Rabbi Emanuel Feldman, formerly a prominent Rabbi in Atlanta, writes in his memoirs of the most difficult question he was asked in his entire rabbinic career. He once received a call from a woman who was desperate to meet with him. When they met, he asked her what is so urgent, how could he help? The woman went on to say, “Rabbi, I have cancer of the larynx and next week and I am having surgery to have my larynx removed.” This was before the advent of the device that when placed next to the voice box emits an electric voice. And so she asked him, “Rabbi, I will never be able to speak again, but I can chose the final words my lips will ever utter, what should they be?” Rabbi Feldman describes this as his most difficult question.

What would you answer and what would you choose? Would your last words be an expression of love to a spouse or children, would they be a statement of your faith, would it be a prayer that you offer or a song you sing? If you could only speak one more time, what would you say? And, if that is what you would say if you had one last chance to speak, why not say it now? Why not value every opportunity to communicate as if it is our last.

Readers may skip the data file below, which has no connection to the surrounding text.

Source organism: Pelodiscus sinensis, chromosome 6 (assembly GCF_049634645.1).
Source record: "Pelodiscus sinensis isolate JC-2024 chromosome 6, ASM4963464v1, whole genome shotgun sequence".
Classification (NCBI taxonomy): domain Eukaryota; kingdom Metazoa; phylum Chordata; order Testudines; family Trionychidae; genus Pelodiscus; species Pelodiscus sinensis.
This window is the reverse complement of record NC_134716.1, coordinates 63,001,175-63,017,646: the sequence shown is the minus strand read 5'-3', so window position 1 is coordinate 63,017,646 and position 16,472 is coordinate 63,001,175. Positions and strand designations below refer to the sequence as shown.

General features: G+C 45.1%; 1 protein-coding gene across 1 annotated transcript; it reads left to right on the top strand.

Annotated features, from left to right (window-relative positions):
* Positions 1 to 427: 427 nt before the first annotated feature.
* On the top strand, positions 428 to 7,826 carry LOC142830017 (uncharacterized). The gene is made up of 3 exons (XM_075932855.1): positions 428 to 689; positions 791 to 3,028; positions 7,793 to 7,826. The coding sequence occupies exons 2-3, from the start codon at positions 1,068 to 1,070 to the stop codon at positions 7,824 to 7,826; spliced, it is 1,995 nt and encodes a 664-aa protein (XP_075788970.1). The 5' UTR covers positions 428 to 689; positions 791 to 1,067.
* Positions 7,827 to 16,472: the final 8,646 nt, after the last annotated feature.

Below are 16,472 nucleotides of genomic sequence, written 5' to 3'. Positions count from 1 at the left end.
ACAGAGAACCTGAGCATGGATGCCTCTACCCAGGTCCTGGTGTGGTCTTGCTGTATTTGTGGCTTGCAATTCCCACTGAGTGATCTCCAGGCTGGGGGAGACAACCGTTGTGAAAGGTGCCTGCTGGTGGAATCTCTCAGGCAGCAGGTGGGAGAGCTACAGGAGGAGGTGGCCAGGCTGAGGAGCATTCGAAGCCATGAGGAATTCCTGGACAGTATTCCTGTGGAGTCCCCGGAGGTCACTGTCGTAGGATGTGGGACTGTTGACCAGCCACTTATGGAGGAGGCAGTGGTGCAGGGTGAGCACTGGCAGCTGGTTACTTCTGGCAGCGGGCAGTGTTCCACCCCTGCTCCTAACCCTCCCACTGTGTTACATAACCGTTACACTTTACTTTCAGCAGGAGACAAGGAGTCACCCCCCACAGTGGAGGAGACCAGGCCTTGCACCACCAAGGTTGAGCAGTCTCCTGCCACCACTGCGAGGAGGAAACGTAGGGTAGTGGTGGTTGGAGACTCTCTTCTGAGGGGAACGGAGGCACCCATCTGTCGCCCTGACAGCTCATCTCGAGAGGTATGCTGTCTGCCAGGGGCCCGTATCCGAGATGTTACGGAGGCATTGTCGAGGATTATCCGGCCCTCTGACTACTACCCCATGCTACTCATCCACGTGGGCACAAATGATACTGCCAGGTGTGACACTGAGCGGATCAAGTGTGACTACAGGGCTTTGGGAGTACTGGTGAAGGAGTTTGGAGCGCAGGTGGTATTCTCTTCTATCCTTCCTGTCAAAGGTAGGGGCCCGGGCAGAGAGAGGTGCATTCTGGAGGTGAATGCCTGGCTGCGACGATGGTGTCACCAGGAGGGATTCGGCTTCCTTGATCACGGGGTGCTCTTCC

Last week’s Parsha, Shemini, discusses the laws of kashrus, of what we eat, consume and ingest. Rav Yisroel Salanter points out that it is followed immediately by this week’s Parsha dealing with lashon hara to remind us that what comes out of our mouth is as important as what goes into it.

Though Rabbi Yitzi Hurwitz is paralyzed and only able to painstakingly communicate through his eyes, he continues to inspire with his indomitable spirit, his courage and faith and his joyful soul. If that is what he accomplishes with the greatest limitations, imagine what we could do if we all used our power of speech to shine a little light.

The words of this author reflect his/her own opinions and do not necessarily represent the official position of the Orthodox Union.